Saturday, 23 May 2009

Time To Pay For Excesses Of Past...

We will have to pay for excesses of the past...

RECENT economic reports have a hint of desperation about them as they struggle to suggest the battered economy will revive in two years time.

The bit between 2009 and 2010 is being glossed over, as the economy is expected to plunge to its worst recession ever in modern history.

If it’s true, the 9-10% fall in output this year is from a high base and even if growth reverts back to 2005 levels then that would be no bad thing.

That was the year before we built a record 96,000 houses and employment doubled towards 2 million over a 10-year period.

That’s all positive, but the reality check still has to kick in. One report from West Cork suggests house prices in some areas are in desperate trouble. One source has reported that 10 houses built in 2007, achieved prices of €400,000, some bought with €390,000 mortgages.

But as the market tanked, unsold houses were bought for €180,000, leaving many in negative equity territory.

It is also a fact that houses built as holiday homes 10 years ago can now be rented without restriction. Rental periods were quite tight under the old tax rules that boosted the housing splurge in the first instance.

With pressurised buyers needing income to keep up repayments, many homes will come on the market, damaging it further.

The problem is that with people quitting the country as the economy slows, we actually have more homes than the economy needs.

Overall, the attitude driving some economic reports is to accent the positive.

The ESRI last week talked of growth of 5% out to 2015 starting to take hold in 2011. A new all-Ireland report from Ernst & Young also says we will kick into recovery in 2011.

It does point out, however, that 250,000 jobs will be lost on construction by 2010. It notes that the impact of the property collapse may be generational and it could be 2021 before house building recovers.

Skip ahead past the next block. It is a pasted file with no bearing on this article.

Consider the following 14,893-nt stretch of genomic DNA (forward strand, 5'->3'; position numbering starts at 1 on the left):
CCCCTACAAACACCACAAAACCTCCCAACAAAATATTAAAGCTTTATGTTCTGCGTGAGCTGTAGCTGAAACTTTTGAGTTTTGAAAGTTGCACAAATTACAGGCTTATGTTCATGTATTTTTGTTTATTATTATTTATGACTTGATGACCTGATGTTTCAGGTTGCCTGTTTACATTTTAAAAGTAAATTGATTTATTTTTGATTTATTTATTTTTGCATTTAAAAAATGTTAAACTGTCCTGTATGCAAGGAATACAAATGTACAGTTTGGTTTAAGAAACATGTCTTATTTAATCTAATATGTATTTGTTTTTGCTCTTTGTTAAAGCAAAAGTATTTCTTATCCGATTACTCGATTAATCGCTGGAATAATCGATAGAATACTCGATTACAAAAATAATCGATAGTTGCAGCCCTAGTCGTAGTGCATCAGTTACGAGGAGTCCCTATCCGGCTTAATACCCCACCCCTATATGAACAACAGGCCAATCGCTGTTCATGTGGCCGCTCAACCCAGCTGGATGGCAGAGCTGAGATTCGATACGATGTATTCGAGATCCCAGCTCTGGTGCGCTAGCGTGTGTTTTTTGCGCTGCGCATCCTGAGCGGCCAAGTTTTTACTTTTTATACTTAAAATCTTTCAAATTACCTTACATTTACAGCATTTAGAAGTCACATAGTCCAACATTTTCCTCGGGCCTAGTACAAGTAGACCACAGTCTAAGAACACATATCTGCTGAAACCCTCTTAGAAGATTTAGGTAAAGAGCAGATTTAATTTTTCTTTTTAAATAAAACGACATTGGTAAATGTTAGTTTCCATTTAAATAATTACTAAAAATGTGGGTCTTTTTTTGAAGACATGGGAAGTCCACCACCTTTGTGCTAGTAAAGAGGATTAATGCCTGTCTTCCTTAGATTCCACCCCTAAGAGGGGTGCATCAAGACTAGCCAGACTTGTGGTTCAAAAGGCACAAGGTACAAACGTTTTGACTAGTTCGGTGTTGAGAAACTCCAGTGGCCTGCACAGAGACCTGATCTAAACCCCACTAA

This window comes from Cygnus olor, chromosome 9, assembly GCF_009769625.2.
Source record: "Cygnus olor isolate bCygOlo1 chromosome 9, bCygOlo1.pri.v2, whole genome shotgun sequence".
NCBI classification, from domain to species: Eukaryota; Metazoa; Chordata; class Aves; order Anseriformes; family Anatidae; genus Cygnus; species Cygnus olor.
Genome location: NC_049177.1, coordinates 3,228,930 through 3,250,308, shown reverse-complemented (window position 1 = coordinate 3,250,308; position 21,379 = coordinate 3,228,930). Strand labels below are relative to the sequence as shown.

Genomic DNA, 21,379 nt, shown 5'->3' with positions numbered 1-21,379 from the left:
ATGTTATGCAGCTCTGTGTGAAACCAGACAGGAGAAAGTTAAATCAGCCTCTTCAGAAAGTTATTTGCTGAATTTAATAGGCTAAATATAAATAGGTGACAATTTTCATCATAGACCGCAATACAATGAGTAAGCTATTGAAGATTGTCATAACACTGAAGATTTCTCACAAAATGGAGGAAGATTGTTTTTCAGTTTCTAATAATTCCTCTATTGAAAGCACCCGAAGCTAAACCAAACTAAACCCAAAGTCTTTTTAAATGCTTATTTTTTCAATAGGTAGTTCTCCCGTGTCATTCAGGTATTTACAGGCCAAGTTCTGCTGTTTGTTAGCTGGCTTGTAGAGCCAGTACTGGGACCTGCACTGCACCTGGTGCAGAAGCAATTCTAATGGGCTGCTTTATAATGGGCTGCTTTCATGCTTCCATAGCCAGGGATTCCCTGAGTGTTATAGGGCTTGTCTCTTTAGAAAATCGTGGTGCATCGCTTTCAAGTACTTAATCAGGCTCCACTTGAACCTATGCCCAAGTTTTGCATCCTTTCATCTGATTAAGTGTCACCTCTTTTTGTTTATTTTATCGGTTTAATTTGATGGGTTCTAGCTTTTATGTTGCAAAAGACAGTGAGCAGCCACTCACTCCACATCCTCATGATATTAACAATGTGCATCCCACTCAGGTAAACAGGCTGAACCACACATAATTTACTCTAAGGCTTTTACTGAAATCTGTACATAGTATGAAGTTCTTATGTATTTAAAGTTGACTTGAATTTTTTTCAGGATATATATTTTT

And a report yesterday from Merrion Capital had also some chilling figures on the housing front. It said 76% of house builders are currently not building, with 36% expecting to deliver zero completions in 2009.

The overhang of housing stock is expected to take until the second half of 2010 at the earliest to clear and Merrion expect housing completions of 16,000 this year and 14,000 in 2010.

Almost all respondents see selling prices continuing to fall year on year.

The report concludes that the much talked about NAMA was "causing effective paralysis in the industry".

The unpalatable reality is that construction and banking in this country is on its knees and the pain involved in correcting this mess will hit us right between the eyes over the next two years.

Up to 500,000 people could be unemployed before any recovery starts.

As dole queues rise the possibility of social unrest, with angry unemployed Irish turning their fury on those welcomed here with open arms during the boom cannot be ruled out.

An RTÉ programme this week featured migrants living happily here now getting the distinct feeling they are no longer wanted.

The stark message is that we have to pay for the excesses of the past. To that extent the budgets just gone and the planned cuts for next year are at least honest, because they recognise that we cannot afford our current standard of living.

It is reckoned that the budgets of 2009 and 2010 will take about 7% of GDP out of our pockets.

We will recover. We have the infrastructure and flexibility that are the hallmarks of a modern economy.

But remember that Japan, which conquered the global economy from the 1960s, had a 20-year recession before it recovered.

We will have to suffer the pain and uncertainty that comes with living beyond our means before we start to see the light.

Report by Brian O’Mahony - Irish Examiner.

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